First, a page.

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What Magnet Designation Means for Patients and Nurses

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The Magnet Recognition Program was developed by the American Nurses Credentialing Center (ANCC) in 1990 as the highest credential for nursing practices across the world. The program focuses on advancing three goals within each organization: promoting quality in a setting that supports professional practice, identifying excellence in the delivery of nursing services and disseminating best practices in nursing services.

The Magnet® program is recognized as the gold standard of nursing excellence. Currently, only 378 of more than 6,000 U.S. healthcare organizations have received the credential. The Magnet application and review process is rigorous and lengthy and demands widespread participation from leadership and staff.

What does this mean for patients?

Patients who receive care at a Magnet organization can be assured that their hospital holds the top credential for excellence in nursing. In studies of Magnet environments, more positive practice environments have been associated with higher patient satisfaction with nurse communication and availability of help.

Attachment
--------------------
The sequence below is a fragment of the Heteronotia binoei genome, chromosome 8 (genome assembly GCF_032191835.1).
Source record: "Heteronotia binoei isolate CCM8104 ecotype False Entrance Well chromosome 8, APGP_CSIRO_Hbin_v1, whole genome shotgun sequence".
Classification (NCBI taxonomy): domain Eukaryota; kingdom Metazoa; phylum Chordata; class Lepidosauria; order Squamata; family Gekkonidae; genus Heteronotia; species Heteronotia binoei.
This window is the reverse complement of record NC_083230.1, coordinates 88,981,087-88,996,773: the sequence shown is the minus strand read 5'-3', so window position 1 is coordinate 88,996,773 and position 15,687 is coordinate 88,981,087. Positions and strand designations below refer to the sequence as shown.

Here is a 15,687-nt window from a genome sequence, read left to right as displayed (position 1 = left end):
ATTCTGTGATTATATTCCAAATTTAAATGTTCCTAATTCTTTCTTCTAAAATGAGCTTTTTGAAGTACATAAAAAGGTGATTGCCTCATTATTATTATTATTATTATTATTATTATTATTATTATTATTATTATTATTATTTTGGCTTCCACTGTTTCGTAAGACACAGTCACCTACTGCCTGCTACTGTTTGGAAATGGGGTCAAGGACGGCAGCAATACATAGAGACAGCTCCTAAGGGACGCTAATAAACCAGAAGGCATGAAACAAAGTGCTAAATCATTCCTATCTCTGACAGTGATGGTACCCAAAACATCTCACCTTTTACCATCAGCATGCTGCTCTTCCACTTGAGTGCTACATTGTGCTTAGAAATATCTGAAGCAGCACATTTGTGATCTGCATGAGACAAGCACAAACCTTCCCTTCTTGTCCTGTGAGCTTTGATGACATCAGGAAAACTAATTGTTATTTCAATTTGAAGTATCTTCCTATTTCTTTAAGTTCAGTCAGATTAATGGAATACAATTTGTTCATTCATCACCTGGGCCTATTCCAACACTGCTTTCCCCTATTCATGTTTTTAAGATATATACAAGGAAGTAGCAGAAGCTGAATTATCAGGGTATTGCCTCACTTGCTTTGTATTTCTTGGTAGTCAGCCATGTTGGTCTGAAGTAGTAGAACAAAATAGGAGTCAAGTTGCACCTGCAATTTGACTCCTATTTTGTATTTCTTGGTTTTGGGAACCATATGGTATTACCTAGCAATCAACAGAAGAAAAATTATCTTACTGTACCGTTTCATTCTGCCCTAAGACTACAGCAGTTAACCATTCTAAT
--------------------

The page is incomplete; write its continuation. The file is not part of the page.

What does this mean for nurses?

Magnet-recognized organizations employ the best trained and most qualified nurses with 51.4 percent of RN decision makers holding graduate degrees. Magnet facilities also outperform other hospitals in both recruiting and retaining nursing professionals, resulting in higher employee satisfaction and lower staff turnover.

The American Nurses Credentialing Center (ANCC) has awarded Ochsner Medical Center with Magnet Designation status for the fourth time! Less than 1 percent of Magnet organizations receive this designation four times in a row. This recognition is a true testament to the quality of Ochsner’s nursing practice and the caliber of nurses working for the organization.

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